In the 1970’s, killer whales (orcas) from the Northwest Pacific were rounded up by wranglers, herded into pens and then sold into captivity. A female orca named “Lolita” was eventually sent to the Miami Seaquarium where she has remained for the past 40 years. Lolita is a member of the Southern Resident killer whale (SRKW) distinct population segment, which was listed as “Endangered” on the U.S. Endangered Species List in 2005. She is the sole member of the SRKW population that remains in captivity, but has yet to be included under the endangered listing because of her captive status. National Marine Fisheries Service is currently reviewing a petition that seeks to amend the Endangered Species Act so as to recognize Lolita under the Endangered Species Act, which could increase the likelihood of Lolita’s eventual release from captivity.
Healthy fish populations are essential to maintaining healthy coral reef ecosystems. While a number of factors contribute to declines in fish populations, overfishing (removing fish from the environment at a rate faster than the fish can repopulate) is a serious issue that needs to be addressed. The Department of Land and Natural Resources has been working extensively to reformulate the current fishing regulations. The proposed regulations are a combination of minimum and maximum size limits, catch limits, and open/closed seasons. Pacific Whale Foundation supports the regulations because they are comprehensive, species specific and rely on best available science with regards to the biology and life history of reef fish.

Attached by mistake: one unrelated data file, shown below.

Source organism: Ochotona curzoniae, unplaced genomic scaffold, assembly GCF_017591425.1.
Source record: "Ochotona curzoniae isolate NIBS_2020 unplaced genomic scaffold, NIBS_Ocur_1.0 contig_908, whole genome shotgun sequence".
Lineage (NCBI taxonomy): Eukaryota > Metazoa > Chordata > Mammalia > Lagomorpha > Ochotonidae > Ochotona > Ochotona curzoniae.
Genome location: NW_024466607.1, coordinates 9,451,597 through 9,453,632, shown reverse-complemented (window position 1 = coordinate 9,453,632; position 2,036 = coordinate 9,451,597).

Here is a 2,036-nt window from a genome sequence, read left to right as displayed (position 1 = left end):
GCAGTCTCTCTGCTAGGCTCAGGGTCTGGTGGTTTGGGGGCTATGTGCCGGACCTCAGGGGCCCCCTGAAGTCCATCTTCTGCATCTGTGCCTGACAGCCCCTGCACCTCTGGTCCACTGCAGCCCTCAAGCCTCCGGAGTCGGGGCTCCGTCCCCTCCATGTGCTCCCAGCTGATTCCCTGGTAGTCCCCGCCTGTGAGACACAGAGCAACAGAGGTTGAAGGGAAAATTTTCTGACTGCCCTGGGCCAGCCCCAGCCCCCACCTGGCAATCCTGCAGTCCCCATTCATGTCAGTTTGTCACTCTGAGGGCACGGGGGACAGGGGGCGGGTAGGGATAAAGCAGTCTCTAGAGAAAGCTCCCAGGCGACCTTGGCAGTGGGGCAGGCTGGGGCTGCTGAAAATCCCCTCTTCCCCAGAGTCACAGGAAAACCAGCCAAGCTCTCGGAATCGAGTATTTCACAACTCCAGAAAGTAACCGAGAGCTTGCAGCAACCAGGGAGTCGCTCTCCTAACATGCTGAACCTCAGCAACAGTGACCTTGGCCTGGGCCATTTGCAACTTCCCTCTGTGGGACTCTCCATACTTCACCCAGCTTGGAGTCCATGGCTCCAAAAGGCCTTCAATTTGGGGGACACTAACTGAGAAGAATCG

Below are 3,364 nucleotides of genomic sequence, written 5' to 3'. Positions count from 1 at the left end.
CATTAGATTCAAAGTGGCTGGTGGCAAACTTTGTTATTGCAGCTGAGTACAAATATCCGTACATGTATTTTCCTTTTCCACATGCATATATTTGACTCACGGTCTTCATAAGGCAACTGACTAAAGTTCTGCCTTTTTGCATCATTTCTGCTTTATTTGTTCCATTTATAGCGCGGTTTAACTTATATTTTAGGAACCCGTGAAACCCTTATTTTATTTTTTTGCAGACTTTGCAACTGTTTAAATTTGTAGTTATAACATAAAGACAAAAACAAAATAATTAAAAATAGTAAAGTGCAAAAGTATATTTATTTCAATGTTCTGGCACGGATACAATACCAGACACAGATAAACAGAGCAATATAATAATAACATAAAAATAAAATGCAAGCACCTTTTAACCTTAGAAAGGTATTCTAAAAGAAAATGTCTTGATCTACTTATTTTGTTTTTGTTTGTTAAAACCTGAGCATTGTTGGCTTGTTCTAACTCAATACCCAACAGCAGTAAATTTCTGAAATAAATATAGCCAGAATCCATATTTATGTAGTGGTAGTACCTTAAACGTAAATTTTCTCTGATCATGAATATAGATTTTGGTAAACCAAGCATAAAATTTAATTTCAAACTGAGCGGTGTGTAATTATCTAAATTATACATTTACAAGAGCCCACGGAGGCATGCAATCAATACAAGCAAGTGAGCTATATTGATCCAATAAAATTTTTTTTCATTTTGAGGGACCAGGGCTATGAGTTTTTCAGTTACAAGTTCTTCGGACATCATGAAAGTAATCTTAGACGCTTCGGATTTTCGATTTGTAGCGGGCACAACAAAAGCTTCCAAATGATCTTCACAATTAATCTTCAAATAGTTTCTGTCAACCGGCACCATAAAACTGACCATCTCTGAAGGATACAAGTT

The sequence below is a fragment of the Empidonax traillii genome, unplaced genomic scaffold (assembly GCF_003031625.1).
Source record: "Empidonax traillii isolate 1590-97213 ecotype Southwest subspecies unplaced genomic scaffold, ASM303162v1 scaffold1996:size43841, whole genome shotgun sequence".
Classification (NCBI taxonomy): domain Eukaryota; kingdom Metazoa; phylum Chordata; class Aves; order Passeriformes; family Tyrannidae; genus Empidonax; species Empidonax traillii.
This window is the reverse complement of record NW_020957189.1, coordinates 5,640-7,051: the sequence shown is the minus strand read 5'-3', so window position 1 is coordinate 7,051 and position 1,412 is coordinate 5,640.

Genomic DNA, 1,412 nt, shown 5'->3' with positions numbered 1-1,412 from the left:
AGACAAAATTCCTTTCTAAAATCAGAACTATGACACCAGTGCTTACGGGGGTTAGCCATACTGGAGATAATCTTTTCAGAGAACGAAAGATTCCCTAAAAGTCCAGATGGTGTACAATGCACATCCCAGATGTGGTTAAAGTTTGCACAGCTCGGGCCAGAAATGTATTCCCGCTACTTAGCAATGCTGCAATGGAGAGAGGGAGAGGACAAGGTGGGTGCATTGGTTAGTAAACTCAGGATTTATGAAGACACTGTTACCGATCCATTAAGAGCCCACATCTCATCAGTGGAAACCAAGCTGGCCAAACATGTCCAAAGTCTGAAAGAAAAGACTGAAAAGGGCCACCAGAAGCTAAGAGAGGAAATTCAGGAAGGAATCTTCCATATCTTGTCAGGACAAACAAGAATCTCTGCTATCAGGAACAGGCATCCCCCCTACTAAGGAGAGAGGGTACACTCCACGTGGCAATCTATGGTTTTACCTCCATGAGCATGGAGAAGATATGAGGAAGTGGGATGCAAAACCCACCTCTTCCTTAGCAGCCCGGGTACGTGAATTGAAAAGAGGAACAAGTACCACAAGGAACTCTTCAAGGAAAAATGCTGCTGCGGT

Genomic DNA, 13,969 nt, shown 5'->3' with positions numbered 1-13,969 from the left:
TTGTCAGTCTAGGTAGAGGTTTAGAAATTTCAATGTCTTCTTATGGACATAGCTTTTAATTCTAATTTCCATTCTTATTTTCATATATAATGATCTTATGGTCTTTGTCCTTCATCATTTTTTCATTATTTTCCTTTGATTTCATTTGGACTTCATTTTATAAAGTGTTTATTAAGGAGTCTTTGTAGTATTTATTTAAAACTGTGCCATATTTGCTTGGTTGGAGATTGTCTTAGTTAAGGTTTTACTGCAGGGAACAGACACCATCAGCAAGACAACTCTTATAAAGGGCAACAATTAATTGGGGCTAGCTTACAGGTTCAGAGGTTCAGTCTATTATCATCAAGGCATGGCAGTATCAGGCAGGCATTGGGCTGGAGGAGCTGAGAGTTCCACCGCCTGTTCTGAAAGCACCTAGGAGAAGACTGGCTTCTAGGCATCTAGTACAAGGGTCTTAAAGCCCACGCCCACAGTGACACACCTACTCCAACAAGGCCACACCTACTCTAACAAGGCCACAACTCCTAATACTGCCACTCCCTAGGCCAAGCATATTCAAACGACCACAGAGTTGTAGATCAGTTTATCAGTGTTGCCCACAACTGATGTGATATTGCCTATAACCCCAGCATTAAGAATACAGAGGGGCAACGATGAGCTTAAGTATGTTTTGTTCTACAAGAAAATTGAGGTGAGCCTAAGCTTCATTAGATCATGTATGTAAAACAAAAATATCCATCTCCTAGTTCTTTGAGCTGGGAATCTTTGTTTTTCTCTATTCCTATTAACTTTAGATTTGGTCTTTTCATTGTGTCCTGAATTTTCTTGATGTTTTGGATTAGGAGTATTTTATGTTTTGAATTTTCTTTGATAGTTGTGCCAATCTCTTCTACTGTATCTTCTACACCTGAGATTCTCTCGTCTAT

In April 2013, the Hawaii Fishermen’s Alliance for Conservation and Tradition, Inc. petitioned the federal government to re-classify the North Pacific population of humpback whale as a Distinct Population Segment, and then to remove this Distinct Population Segment from the Endangered Species List. Pacific Whale Foundation feels that removal of this species from the endangered species list is premature and unwarranted. The petition for removal does not adequately acknowledge the complexity of the North Pacific humbpack whale stock, nor does it critically evaluate the status of the stock in relation to data gaps and current threats.